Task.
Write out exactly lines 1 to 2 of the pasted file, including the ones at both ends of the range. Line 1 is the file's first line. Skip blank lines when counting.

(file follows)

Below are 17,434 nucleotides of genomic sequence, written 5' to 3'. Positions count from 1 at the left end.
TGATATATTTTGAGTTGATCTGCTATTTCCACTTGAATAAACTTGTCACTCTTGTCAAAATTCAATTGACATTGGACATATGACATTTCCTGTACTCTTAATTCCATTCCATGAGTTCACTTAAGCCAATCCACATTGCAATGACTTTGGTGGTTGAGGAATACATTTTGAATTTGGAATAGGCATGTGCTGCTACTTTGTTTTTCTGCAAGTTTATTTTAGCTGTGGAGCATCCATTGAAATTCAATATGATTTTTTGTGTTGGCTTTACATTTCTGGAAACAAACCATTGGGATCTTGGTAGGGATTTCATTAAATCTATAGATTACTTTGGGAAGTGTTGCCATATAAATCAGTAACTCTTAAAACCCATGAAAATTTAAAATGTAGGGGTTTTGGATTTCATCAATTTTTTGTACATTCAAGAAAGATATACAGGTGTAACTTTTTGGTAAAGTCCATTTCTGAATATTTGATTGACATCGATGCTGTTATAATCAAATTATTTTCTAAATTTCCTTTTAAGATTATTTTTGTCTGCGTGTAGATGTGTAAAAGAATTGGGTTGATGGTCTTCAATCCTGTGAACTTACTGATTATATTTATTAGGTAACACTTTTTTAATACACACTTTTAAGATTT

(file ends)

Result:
Below are 17,434 nucleotides of genomic sequence, written 5' to 3'. Positions count from 1 at the left end.
TGATATATTTTGAGTTGATCTGCTATTTCCACTTGAATAAACTTGTCACTCTTGTCAAAATTCAATTGACATTGGACATATGACATTTCCTGTACTCTTAATTCCATTCCATGAGTTCACTTAAGCCAATCCACATTGCAATGACTTTGGTGGTTGAGGAATACATTTTGAATTTGGAATAGGCATGTGCTGCTACTTTGTTTTTCTGCAAGTTTATTTTAGCTGTGGAGCATCCATTGAAATTCAATATGATTTTTTGTGTTGGCTTTACATTTCTGGAAACAAACCATTGGGATCTTGGTAGGGATTTCATTAAATCTATAGATTACTTTGGGAAGTGTTGCCATATAAATCAGTAACTCTTAAAACCCATGAAAATTTAAAATGTAGGGGTTTTGGATTTCATCAATTTTTTGTACATTCAAGAAAGATATACAGGTGTAACTTTTTGGTAAAGTCCATTTCTGAATATTTGATTGACATCGATGCTGTTATAATCAAATTATTTTCTAAATTTCCTTTTAAGATTATTTTTGTCTGCGTGTAGATGTGTAAAAGAATTGGGTTGATGGTCTTCAATCCTGTGAACTTACTGATTATATTTATTAGGTAACACTTTTTTAATACACACTTTTAAGATTT